Dog Training 101: The Basics
Giving your dog obedience training is one of the primary things to give your dog besides food, shelter, and exercise. Whether the dog you just got is an adult or a puppy, you must train them while they are still adjusting to the place. Training them keeps the people around them, especially kids, safe. Obedience […] The post Dog Training 101: The Basics appeared first on Claws and Paws Pet Sitting | San Diego County Pet Sitters and Dog Walkers.
Giving your dog obedience training is one of the primary things to give your dog besides food, shelter, and exercise. Whether the dog you just got is an adult or a puppy, you must train them while they are still adjusting to the place. Training them keeps the people around them, especially kids, safe. Obedience training will also prevent your dog from messing up your home by teaching them the correct behavior. This training will prevent them from being rowdy and naughty at the wrong place and time. Here are some commands you should teach the dog you just got to achieve the said benefits.
The easiest command to teach your dog is to sit down. Sitting down is the most natural concept for your pet, so this is one of the commands they can learn quickly. Once your dog knows how to follow this command, it will be easier for them to understand the other commands you teach them.
How to teach your dog to sit:
- Get your dog’s attention by holding a treat.
- Bring the treat near your dog’s nose and in their direction until they back down to sit. You can also try lifting the treat above your dog’s head but not too forward. This action will force them to sit down to reach the snack.
- Once their butt touches the ground, give them the snack as you say “yes.” Positive keywords will help them understand what they are doing.
- Repeat this a couple of times. Once they get used to it, do the same without the food in your hand. Reward them with a treat once they sit down.
- Continue doing this a few more times. Once he gets the hang of it, start saying “sit” before doing the hand signal.
It is essential to reward them once they do what you are asking. This will help them know and distinguish what you want them to do.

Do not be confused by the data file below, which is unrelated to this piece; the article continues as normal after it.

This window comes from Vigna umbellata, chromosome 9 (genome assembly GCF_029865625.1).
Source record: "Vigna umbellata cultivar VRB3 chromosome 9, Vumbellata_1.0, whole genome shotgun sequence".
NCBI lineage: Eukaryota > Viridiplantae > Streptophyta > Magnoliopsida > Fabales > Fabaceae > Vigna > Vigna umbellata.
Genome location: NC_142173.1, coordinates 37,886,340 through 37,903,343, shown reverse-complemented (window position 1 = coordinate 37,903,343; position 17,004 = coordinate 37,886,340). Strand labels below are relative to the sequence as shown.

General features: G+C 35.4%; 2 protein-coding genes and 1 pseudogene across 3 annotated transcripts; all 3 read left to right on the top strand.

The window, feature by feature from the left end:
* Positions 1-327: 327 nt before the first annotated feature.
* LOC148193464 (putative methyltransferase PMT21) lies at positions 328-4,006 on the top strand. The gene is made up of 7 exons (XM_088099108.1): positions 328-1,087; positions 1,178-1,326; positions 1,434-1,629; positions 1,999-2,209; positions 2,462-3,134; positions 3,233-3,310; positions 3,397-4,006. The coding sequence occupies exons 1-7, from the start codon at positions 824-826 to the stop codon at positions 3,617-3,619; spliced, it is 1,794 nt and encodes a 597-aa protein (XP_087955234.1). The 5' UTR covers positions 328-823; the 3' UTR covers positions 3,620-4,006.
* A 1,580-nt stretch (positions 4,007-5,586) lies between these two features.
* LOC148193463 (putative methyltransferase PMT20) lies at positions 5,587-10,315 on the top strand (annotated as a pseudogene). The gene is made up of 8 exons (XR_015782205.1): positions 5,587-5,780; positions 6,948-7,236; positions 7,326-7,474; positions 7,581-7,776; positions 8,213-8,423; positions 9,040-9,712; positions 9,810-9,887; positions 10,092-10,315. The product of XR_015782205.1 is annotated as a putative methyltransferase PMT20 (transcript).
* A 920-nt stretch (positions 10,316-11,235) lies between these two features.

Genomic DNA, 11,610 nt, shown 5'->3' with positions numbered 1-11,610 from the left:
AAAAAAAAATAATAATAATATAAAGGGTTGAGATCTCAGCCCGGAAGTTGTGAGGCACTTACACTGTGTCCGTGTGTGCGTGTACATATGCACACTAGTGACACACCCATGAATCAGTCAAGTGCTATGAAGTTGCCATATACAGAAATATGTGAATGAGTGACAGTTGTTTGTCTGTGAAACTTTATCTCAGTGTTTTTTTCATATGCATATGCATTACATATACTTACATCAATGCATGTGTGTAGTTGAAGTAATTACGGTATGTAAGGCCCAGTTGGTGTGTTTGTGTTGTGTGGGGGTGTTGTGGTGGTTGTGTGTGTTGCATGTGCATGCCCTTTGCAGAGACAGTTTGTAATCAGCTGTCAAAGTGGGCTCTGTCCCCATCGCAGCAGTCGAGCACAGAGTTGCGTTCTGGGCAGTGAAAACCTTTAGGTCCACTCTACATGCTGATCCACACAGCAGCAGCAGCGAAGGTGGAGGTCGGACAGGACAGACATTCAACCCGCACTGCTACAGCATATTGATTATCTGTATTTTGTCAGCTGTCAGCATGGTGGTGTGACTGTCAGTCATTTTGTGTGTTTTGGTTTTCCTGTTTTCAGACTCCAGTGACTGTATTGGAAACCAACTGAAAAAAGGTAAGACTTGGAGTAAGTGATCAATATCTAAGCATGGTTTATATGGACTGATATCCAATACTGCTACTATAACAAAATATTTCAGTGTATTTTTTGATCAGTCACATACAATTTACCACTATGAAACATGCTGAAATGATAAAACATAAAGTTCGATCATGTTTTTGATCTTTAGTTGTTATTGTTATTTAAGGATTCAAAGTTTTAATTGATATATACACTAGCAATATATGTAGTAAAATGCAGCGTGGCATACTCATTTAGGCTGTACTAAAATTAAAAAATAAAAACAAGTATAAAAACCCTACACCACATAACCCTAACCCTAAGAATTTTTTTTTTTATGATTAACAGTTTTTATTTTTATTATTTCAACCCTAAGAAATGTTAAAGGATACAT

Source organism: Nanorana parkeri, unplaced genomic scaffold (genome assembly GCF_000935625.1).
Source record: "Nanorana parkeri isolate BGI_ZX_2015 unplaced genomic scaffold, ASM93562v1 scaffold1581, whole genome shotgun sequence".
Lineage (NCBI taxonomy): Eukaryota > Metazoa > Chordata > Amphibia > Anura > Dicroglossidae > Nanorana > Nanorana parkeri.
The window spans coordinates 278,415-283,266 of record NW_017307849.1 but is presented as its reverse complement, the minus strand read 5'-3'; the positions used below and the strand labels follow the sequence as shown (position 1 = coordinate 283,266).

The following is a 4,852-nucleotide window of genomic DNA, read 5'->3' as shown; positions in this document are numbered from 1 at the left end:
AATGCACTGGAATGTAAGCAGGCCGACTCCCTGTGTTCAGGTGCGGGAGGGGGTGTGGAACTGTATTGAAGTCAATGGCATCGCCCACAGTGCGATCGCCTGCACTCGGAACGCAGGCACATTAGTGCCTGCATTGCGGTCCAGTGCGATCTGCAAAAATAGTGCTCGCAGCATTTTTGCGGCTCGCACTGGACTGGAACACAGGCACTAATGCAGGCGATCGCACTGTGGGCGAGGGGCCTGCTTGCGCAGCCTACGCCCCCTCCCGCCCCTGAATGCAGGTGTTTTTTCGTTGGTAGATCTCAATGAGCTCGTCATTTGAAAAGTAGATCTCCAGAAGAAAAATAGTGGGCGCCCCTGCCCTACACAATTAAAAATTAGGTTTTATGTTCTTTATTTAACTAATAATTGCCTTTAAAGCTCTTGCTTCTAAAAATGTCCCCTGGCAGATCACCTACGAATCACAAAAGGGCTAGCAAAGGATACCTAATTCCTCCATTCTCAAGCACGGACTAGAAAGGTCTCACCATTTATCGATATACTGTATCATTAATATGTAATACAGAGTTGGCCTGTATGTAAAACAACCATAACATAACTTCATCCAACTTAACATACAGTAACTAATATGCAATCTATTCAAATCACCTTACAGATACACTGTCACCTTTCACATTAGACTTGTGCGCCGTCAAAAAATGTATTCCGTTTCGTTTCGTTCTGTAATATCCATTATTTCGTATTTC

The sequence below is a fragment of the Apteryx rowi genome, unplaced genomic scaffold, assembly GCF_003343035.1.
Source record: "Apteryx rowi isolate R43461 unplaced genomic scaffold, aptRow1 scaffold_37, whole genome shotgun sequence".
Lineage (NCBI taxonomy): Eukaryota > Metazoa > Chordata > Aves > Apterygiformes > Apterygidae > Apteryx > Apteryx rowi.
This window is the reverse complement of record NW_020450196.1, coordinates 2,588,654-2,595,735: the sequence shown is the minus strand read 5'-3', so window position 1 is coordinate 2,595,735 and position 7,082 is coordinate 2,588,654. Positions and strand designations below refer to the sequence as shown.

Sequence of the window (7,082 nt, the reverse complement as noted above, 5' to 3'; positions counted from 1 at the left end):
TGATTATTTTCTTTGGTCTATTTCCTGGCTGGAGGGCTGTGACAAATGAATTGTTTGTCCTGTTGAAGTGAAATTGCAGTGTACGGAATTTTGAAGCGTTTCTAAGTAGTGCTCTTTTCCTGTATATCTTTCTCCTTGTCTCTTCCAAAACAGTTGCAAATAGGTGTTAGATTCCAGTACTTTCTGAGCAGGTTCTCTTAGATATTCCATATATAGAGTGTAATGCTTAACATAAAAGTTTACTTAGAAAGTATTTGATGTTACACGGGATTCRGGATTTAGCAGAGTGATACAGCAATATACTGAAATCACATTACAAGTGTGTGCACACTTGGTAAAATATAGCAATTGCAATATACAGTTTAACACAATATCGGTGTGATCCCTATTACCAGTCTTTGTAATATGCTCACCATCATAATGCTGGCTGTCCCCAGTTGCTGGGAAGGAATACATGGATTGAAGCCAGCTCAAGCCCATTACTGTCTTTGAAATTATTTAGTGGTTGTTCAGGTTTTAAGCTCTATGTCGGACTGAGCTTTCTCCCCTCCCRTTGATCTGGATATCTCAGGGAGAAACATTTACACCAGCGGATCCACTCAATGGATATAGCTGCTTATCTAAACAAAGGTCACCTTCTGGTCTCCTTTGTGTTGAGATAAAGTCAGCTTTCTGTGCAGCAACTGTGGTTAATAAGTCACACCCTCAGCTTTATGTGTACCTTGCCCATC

If your dog knows how to stay, the chance of them running to the streets or somewhere hazardous will lessen. Like the other commands, this will help keep your dog and the people around them safe.
How to teach your dog to stay:
- Put a treat on your hand. Give a hand signal (you can use your palm as a signal for “stop”) when they approach you.
- Wait a few moments, say “stay,” then give it to them. Make sure that they are lying or sitting down when you reward them. Do not give the treat if they are standing or approaching you.
- Continue doing this while slowly increasing the time your dog is sitting or lying down.
- Once they get used to this, gradually increase your distance.
This command is essential, especially if you take your dog off-leash. Teaching your dog to come when called will help keep them and the people around them safe and avoid any hazards.
How to teach your dog to come:
- Go near your dog and say their name and “come.” If you want, you can also just use their name or the word “come.”
- Say their name or “come” and give them a treat. This lets them know you want their attention once you say those words.
- Once they get used to it, place the treat on the floor. After they eat the food, say the chosen words. Give them a treat again once they look at you.
- Continue doing this but place the treat farther over time. Give them a treat once they turn to face you. Do not overuse the words; twice is the limit. Continuously repeating the command words will confuse them.
- Once they understand the concept, try going further and calling their name or using the word “come.” Once they get to you, give them a treat or pet and praise them.
Continue doing this but at a greater distance. You can go to the beach or park when training them. The bigger the space, the better. You should also pay attention to their safety. While training your dogs, they might trip or run into something. If needed, contact your vet, or if off hours, Veterinary Emergency Group in Encinitas.
The post Dog Training 101: The Basics appeared first on Claws and Paws Pet Sitting | San Diego County Pet Sitters and Dog Walkers.